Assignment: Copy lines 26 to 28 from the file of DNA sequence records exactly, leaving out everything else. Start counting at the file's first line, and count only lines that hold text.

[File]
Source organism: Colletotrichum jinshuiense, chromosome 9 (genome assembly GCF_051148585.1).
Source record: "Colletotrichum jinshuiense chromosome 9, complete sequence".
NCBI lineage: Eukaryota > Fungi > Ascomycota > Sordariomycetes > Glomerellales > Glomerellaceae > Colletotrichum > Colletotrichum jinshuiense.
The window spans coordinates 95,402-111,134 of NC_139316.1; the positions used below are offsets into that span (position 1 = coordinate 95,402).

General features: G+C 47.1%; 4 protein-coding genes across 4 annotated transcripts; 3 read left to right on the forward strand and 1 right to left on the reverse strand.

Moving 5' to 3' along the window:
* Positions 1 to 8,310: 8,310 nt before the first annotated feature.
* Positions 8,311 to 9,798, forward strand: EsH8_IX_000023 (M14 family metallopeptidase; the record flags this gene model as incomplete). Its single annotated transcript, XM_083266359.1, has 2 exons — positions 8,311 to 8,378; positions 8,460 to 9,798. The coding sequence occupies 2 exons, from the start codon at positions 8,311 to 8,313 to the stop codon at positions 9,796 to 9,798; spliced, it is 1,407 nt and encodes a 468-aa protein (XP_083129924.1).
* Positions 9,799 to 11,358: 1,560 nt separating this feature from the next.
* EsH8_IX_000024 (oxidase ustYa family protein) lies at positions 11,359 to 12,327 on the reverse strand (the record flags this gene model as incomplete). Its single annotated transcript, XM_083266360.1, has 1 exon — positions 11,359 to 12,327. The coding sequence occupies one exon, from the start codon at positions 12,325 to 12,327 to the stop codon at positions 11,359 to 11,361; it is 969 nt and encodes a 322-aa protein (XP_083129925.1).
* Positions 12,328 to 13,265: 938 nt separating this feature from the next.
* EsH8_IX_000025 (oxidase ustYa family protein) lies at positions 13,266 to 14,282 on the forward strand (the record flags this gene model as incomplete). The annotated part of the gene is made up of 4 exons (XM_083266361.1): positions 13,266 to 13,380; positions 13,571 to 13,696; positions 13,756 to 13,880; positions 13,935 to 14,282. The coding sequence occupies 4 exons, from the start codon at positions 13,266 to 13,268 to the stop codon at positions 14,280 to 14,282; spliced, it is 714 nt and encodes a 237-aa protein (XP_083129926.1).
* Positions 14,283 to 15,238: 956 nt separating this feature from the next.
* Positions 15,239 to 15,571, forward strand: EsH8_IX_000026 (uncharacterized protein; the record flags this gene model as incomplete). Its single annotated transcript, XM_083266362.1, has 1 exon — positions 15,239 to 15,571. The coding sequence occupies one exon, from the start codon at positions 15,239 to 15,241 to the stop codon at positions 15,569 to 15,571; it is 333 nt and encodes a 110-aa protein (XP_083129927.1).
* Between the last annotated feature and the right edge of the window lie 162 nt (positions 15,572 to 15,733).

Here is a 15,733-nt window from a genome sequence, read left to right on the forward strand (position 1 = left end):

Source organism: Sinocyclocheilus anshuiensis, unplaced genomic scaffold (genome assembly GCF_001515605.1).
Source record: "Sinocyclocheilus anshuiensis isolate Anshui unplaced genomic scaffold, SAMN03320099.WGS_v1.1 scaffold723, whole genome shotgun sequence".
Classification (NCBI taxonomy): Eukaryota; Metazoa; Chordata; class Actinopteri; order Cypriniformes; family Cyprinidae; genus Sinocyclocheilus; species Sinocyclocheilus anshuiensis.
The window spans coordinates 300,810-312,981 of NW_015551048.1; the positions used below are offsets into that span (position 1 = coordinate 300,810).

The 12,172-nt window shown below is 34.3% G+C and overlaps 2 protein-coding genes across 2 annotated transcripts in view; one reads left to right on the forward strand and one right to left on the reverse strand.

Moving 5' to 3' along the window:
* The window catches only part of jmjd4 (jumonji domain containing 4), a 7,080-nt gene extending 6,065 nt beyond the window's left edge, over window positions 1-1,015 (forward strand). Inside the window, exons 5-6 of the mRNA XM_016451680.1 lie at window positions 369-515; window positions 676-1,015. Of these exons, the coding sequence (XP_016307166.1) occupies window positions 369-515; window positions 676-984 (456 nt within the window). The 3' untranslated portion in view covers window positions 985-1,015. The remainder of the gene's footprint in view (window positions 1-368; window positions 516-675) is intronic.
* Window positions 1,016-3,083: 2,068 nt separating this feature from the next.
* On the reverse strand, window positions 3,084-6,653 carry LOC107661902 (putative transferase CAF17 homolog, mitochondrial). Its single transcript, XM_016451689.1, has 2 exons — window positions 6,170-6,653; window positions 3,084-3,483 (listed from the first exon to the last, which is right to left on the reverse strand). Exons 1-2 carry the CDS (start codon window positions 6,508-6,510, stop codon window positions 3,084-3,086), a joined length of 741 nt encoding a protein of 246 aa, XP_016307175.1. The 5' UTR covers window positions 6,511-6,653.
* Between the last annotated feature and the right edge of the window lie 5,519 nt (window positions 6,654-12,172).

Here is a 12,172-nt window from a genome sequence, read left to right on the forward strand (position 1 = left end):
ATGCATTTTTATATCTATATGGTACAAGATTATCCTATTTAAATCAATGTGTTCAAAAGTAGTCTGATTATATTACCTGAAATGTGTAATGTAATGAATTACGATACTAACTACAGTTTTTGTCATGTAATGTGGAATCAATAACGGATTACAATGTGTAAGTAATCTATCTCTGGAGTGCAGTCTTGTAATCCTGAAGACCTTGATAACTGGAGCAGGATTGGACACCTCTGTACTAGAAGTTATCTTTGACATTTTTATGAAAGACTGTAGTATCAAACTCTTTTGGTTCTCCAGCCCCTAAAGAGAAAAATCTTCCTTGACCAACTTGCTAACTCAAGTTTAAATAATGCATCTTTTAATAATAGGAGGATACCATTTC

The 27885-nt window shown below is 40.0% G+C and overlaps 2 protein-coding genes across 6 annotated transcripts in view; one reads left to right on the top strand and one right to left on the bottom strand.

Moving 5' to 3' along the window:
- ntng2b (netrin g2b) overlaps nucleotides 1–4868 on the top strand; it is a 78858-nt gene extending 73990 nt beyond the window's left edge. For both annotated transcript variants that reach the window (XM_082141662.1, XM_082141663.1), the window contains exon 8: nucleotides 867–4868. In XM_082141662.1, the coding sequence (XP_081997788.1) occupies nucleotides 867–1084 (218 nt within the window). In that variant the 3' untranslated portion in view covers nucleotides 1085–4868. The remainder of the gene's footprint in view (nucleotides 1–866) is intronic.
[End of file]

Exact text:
* Between the last annotated feature and the right edge of the window lie 5,519 nt (window positions 6,654-12,172).

Here is a 12,172-nt window from a genome sequence, read left to right on the forward strand (position 1 = left end):
ATGCATTTTTATATCTATATGGTACAAGATTATCCTATTTAAATCAATGTGTTCAAAAGTAGTCTGATTATATTACCTGAAATGTGTAATGTAATGAATTACGATACTAACTACAGTTTTTGTCATGTAATGTGGAATCAATAACGGATTACAATGTGTAAGTAATCTATCTCTGGAGTGCAGTCTTGTAATCCTGAAGACCTTGATAACTGGAGCAGGATTGGACACCTCTGTACTAGAAGTTATCTTTGACATTTTTATGAAAGACTGTAGTATCAAACTCTTTTGGTTCTCCAGCCCCTAAAGAGAAAAATCTTCCTTGACCAACTTGCTAACTCAAGTTTAAATAATGCATCTTTTAATAATAGGAGGATACCATTTC